Echoing rival Ventas Inc. (NYSE: VTR), real estate investment trust HCP Inc. (NYSE: HCP) revealed on Monday that it’s feeling the heat from new senior living supply.
New construction is particularly impacting the company’s assisted living portfolio, HCP President Justin Hutchens said during the company’s fourth-quarter 2016 earnings call on Monday.
The Irvine, California-based health care real estate investment trust (REIT) has had more success with independent living communities than with assisted living communities as of late, Hutchens explained. Specifically, for the past two years, HCP’s independent living communities have “consistently outperformed” assisted living communities in terms of rate growth.
Additionally, 13% of HCP’s assisted living NOI has been effected by new construction, compared with just 2% of the company’s independent living portfolio.
“Long story short, we’re expecting less competitive pressure in independent living, therefore there’s some better performance projected in independent living,” Hutchens said, adding that there’s “definitely some pressure from new supply” in certain markets where HCP owns assisted living properties.
Because independent living and assisted living are currently experiencing widely different trends, REITs should begin providing a more precise explanation of property unit mixes and performance, analysts with Green Street Advisors argued in a recent report. They singled out HCP as one REIT that recently has begun doing so.
Despite the assisted living challenges, overall financial results were positive. The company’s fourth-quarter 2016 revenue of $539.95 million beat analysts’ expectations by $13.08 million, and its fourth-quarter FFO of 59 cents beat analysts’ expectations by 2 cents.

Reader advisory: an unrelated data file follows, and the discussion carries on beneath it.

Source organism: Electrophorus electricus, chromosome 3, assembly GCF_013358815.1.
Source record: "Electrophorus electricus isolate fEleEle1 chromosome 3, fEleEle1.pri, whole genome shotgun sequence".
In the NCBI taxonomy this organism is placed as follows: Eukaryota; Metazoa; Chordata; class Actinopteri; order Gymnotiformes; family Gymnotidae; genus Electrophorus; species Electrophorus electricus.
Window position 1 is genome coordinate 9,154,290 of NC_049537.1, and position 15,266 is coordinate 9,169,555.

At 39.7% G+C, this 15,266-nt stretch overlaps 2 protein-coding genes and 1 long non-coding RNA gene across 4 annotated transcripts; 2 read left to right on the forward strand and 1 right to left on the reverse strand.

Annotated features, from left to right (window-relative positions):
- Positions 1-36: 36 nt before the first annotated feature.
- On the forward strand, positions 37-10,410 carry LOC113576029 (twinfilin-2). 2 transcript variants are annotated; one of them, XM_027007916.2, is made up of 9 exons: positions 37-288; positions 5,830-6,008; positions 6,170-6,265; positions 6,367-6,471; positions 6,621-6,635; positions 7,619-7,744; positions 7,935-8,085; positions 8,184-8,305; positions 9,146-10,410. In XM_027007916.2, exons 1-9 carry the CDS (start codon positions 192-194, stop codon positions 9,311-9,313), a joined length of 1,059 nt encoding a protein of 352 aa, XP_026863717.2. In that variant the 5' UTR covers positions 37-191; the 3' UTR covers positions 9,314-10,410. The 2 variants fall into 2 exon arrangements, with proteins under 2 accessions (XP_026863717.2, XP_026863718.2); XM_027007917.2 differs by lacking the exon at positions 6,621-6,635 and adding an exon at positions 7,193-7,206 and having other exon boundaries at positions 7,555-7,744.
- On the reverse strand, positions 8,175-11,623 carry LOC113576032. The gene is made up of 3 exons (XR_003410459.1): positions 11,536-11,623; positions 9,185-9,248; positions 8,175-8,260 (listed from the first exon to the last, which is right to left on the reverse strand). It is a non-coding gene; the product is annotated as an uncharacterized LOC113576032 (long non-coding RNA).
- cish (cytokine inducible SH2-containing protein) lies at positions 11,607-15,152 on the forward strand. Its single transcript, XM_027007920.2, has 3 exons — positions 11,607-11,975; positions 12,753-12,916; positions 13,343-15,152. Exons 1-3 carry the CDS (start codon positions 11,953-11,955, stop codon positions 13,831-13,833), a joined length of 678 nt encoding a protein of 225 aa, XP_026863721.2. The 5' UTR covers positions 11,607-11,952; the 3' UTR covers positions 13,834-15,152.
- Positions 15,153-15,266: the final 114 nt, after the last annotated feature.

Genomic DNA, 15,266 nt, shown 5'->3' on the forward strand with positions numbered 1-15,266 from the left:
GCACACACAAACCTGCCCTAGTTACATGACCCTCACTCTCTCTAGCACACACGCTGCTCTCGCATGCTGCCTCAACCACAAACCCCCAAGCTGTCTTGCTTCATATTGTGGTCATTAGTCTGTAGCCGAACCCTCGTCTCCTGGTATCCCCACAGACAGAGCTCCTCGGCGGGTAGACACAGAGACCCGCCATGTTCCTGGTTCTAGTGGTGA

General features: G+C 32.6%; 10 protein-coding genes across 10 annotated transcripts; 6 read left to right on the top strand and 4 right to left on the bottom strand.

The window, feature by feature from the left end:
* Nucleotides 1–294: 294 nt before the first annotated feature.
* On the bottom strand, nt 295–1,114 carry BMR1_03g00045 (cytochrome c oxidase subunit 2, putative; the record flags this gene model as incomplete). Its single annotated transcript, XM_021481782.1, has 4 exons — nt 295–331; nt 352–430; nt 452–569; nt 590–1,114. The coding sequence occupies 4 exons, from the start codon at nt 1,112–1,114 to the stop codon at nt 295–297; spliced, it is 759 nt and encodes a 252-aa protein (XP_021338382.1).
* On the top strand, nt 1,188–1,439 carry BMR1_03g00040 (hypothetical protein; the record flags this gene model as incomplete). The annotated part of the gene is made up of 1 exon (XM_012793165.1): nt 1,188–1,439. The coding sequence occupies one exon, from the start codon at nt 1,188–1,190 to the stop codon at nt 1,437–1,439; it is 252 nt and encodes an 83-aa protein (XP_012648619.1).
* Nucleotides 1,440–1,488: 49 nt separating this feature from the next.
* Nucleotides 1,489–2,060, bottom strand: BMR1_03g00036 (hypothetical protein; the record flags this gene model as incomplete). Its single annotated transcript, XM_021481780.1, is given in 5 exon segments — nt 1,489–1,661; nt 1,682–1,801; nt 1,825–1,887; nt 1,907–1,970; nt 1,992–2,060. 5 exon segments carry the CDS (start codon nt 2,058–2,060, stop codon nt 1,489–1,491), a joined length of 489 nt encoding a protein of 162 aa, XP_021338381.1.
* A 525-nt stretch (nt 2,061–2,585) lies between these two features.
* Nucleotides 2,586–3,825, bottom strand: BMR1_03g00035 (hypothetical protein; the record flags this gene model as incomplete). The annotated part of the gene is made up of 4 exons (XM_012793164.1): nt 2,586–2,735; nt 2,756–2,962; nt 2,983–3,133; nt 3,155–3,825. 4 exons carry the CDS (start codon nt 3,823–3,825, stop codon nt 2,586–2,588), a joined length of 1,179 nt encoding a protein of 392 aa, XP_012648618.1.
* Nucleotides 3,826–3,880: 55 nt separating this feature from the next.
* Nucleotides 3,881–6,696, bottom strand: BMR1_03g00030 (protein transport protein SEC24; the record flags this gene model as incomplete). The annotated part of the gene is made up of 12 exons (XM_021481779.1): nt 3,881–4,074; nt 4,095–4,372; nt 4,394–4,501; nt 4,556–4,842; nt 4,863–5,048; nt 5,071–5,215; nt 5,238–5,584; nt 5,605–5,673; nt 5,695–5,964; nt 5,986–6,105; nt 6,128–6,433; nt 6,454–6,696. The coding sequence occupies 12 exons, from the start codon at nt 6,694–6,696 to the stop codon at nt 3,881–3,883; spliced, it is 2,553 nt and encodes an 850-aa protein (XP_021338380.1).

The company’s share price rose 1.71% on Monday, hitting $30.85 by market close.
Narrowing senior housing priorities
Meanwhile, HCP is narrowing the number of senior housing operators it works with and actively “picking priority operators to grow with,” Hutchens said. Communities run by rural, regional senior housing operators and “older assets that don’t pass the smell test” are more likely to be considered non-core assets and divested.
HCP is often asked about how a potential repeal or replacement of the Affordable Care Act (ACA) would impact its business, Executive Chairman Michael McKee said during the earnings call.
“From our perspective, we have a sense of validation that the actions we took in 2016 have put us on a solid foundation for the changes that might occur in U.S. health policy,” McKee stated.
HCP sees “little or no exposure” to changes being considered to U.S. health policy with respect to its current portfolio, McKee added.
Written by Mary Kate Nelson